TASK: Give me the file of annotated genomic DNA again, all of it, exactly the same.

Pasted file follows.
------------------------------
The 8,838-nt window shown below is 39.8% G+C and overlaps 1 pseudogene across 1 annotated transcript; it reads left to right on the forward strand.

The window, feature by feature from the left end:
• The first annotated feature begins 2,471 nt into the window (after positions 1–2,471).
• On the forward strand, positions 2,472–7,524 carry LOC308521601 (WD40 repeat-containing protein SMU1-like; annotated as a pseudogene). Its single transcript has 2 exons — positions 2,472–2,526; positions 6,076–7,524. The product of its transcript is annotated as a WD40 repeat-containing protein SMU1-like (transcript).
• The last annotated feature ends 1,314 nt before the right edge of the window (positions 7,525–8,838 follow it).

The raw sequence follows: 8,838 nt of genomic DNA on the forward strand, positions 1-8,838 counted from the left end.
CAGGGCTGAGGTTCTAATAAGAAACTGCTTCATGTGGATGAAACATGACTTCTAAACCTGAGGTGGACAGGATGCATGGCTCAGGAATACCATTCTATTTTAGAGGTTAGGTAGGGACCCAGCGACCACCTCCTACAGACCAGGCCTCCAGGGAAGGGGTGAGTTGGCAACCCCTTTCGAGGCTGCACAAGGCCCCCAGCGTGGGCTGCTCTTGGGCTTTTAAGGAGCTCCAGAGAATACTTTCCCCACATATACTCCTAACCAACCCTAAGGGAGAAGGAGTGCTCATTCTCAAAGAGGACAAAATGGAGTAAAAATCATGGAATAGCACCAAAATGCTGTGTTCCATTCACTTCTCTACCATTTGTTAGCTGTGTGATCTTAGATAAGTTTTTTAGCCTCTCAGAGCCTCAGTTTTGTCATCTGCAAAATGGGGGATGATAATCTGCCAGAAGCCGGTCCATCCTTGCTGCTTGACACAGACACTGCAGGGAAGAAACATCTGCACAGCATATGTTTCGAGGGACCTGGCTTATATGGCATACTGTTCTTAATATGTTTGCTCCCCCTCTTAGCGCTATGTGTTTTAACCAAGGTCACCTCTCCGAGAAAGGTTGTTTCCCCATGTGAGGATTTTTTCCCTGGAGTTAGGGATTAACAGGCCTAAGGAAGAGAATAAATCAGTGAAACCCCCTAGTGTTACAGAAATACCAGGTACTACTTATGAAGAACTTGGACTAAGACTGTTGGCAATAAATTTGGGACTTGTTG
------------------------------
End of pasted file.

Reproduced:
The 8,838-nt window shown below is 39.8% G+C and overlaps 1 pseudogene across 1 annotated transcript; it reads left to right on the forward strand.

The window, feature by feature from the left end:
• The first annotated feature begins 2,471 nt into the window (after positions 1–2,471).
• On the forward strand, positions 2,472–7,524 carry LOC308521601 (WD40 repeat-containing protein SMU1-like; annotated as a pseudogene). Its single transcript has 2 exons — positions 2,472–2,526; positions 6,076–7,524. The product of its transcript is annotated as a WD40 repeat-containing protein SMU1-like (transcript).
• The last annotated feature ends 1,314 nt before the right edge of the window (positions 7,525–8,838 follow it).

The raw sequence follows: 8,838 nt of genomic DNA on the forward strand, positions 1-8,838 counted from the left end.
CAGGGCTGAGGTTCTAATAAGAAACTGCTTCATGTGGATGAAACATGACTTCTAAACCTGAGGTGGACAGGATGCATGGCTCAGGAATACCATTCTATTTTAGAGGTTAGGTAGGGACCCAGCGACCACCTCCTACAGACCAGGCCTCCAGGGAAGGGGTGAGTTGGCAACCCCTTTCGAGGCTGCACAAGGCCCCCAGCGTGGGCTGCTCTTGGGCTTTTAAGGAGCTCCAGAGAATACTTTCCCCACATATACTCCTAACCAACCCTAAGGGAGAAGGAGTGCTCATTCTCAAAGAGGACAAAATGGAGTAAAAATCATGGAATAGCACCAAAATGCTGTGTTCCATTCACTTCTCTACCATTTGTTAGCTGTGTGATCTTAGATAAGTTTTTTAGCCTCTCAGAGCCTCAGTTTTGTCATCTGCAAAATGGGGGATGATAATCTGCCAGAAGCCGGTCCATCCTTGCTGCTTGACACAGACACTGCAGGGAAGAAACATCTGCACAGCATATGTTTCGAGGGACCTGGCTTATATGGCATACTGTTCTTAATATGTTTGCTCCCCCTCTTAGCGCTATGTGTTTTAACCAAGGTCACCTCTCCGAGAAAGGTTGTTTCCCCATGTGAGGATTTTTTCCCTGGAGTTAGGGATTAACAGGCCTAAGGAAGAGAATAAATCAGTGAAACCCCCTAGTGTTACAGAAATACCAGGTACTACTTATGAAGAACTTGGACTAAGACTGTTGGCAATAAATTTGGGACTTGTTG